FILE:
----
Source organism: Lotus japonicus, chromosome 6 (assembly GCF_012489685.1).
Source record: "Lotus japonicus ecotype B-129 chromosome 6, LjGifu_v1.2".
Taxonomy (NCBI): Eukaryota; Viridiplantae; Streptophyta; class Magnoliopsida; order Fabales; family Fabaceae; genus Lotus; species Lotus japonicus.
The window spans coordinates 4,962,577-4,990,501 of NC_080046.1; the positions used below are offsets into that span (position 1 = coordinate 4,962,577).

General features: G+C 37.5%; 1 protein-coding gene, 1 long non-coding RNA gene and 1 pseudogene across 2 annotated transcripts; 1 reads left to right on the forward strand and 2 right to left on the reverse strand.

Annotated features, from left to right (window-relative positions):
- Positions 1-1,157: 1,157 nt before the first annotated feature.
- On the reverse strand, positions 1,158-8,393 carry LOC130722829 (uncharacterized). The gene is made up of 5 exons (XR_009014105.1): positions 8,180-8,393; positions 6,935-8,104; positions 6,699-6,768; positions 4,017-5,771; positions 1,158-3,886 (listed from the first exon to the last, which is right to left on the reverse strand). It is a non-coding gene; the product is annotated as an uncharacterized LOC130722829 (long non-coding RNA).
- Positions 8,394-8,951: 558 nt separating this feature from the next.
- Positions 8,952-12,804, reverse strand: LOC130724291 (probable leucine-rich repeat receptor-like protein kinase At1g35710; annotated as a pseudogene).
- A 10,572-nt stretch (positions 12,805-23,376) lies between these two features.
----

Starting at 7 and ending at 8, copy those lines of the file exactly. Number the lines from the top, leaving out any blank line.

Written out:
- Positions 1-1,157: 1,157 nt before the first annotated feature.
- On the reverse strand, positions 1,158-8,393 carry LOC130722829 (uncharacterized). The gene is made up of 5 exons (XR_009014105.1): positions 8,180-8,393; positions 6,935-8,104; positions 6,699-6,768; positions 4,017-5,771; positions 1,158-3,886 (listed from the first exon to the last, which is right to left on the reverse strand). It is a non-coding gene; the product is annotated as an uncharacterized LOC130722829 (long non-coding RNA).